Mamie Phipps Clark – Her Research Helped End School Segregation
Mamie Phipps Clark (1917-1983) grew up attending highly segregated schools in Arkansas. Clark studied psychology and math at Howard University; her master’s thesis there was “The Development of Consciousness of Self in Negro Pre-School Children.” She went on to earn her Ph.D. in experimental psychology from Columbia University – the first African American woman to do so. Along with her husband, Clark then conducted the famous doll experiment – an extension of the work she did for her thesis.
In this experiment, children ages 3-7 were given four dolls to play with – identical except for skin color. The children were then asked a series of questions, including “Show me the doll that looks ‘bad,’” and ‘Show me the doll that is the ‘nice’ doll.” The results of the experiment revealed that black children had a clear preference for the white dolls, and Clark concluded that this was the result of exposure to racial discrimination, prejudice and segregation. The findings of the doll test were used as evidence in Brown v. Board of Education, the landmark case that overturned segregation in public schools. Clark went on to establish the “Northside Center for Child Development,” which was one of the first agencies to offer psychological services for black youth.
Robert Tanner Freeman – the First Black Dentist
Robert Tanner Freeman (1846-1873) was the first professionally trained black dentist in the United States. The son of former slaves, Freeman was raised in Washington, DC. As a teenager, Freeman worked for Dr. Henry Bliss Nobel, a white dentist who took Freeman on as an apprentice and encouraged him to apply to dental schools. With Nobel’s help, and with the help of Dean Cooley Keep, Freeman was enrolled in the medical program at Harvard Dental School. After receiving his degree in 1869 – just four years after the end of the Civil War – Freeman was the first black dentist in America. Though Freeman died at a young age from disease, he left a legacy of mentoring black youth in DC who were interested in pursuing dentistry.
Madam C.J. Walker, Powerhouse Entrepreneur
The daughter of former slaves, Madam C.J. Walker (1867-1919) had a difficult home life – she was an orphan at age 7 and married to escape her abusive brother-in-law. By age 20 she was already a widow as well as a mother, and Walker moved to St. Louis, Missouri, where her brothers were barbers. As a result, Walker was in tune with commercial hairdressing and its associated products. Hair loss and severe dandruff were common problems at the time, leading Walker to develop a product line specifically for African-American hair and a method of hair grooming that came to be known as “the Walker System.”
In time, Walker established her own laboratories for the purpose of manufacturing cosmetics and was able to open a beauty school. Walker was the first woman to become a self-made millionaire in U.S. history. Her prowess did not stop at business: Walker became a known civil rights activist and a generous philanthropist as well, sponsoring scholarships for students at black colleges and more.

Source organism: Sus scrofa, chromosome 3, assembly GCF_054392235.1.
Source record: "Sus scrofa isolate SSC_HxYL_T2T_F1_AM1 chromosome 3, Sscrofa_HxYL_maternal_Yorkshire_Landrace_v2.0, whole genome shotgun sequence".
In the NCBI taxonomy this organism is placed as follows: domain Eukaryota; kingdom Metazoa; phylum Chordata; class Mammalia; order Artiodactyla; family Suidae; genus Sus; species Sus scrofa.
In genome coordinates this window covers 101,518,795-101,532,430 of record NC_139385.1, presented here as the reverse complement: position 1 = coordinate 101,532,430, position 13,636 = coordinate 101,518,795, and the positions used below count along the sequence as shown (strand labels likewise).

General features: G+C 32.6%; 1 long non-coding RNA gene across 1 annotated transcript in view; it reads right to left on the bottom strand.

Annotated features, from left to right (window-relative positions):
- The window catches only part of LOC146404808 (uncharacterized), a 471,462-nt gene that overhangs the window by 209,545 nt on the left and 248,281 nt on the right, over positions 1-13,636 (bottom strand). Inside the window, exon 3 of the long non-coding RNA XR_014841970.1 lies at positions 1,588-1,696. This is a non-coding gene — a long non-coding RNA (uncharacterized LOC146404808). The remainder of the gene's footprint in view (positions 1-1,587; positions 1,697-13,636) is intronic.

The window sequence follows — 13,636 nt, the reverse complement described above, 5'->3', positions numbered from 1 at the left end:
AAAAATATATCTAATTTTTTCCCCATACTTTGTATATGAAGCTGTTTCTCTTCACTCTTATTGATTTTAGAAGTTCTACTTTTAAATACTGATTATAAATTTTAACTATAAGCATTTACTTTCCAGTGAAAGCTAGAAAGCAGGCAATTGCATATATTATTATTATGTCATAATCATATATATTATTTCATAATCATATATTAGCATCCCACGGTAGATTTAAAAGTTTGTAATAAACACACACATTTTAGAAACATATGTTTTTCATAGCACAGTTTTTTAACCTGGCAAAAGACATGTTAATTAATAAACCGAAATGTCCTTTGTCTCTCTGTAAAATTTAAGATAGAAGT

Jane Bolin, Trailblazing Attorney and Judge
Born in Poughkeepsie, New York, to an interracial couple, Jane Bolin (1908-2007) proved herself to be an excellent student, earning an acceptance to Wellesley College. Despite facing overt racism, Bolin graduated with honors and went on to attend Yale Law School. In 1931, Bolin received her law degree – as the first black woman to graduate from Yale law – and began work as an attorney.
In 1939, the distinguished lawyer was sworn in as a judge, becoming the first black female judge in America. As a judge, she was able to facilitate two major anti-discrimination changes: ending the assignment of probation officers to cases based on race or religion, and a requirement that publicly-funded child-care agencies accept all children, regardless of ethnic background. Bolin worked until reaching the mandated retirement age.
Frederick Douglass Patterson Shaped the Field of Veterinary Science
Frederick Douglass Patterson (1901-1988) was one of the most influential veterinarians in U.S. history. Named after the famed abolitionist, Patterson received his veterinary degree from Iowa State before earning an additional doctorate from Cornell in 1932.
He then went to become president of what is now Tuskegee University, where he was able to establish a veterinary college that accepted black students – despite being located in the heart of the segregated South. His commitment to the education of black veterinary students paved the way for many of the country’s most prominent veterinary talents of the last century – to date, the school has graduated about 75% of the nation’s black veterinarians.
In 1944, Dr. Patterson established the United Negro College Fund (UNCF), which administers 10,000 scholarships to black scholars every year. In 1987, toward the end of his life, Dr. Patterson was awarded the Presidential Medal of Freedom for his contributions to the field of education.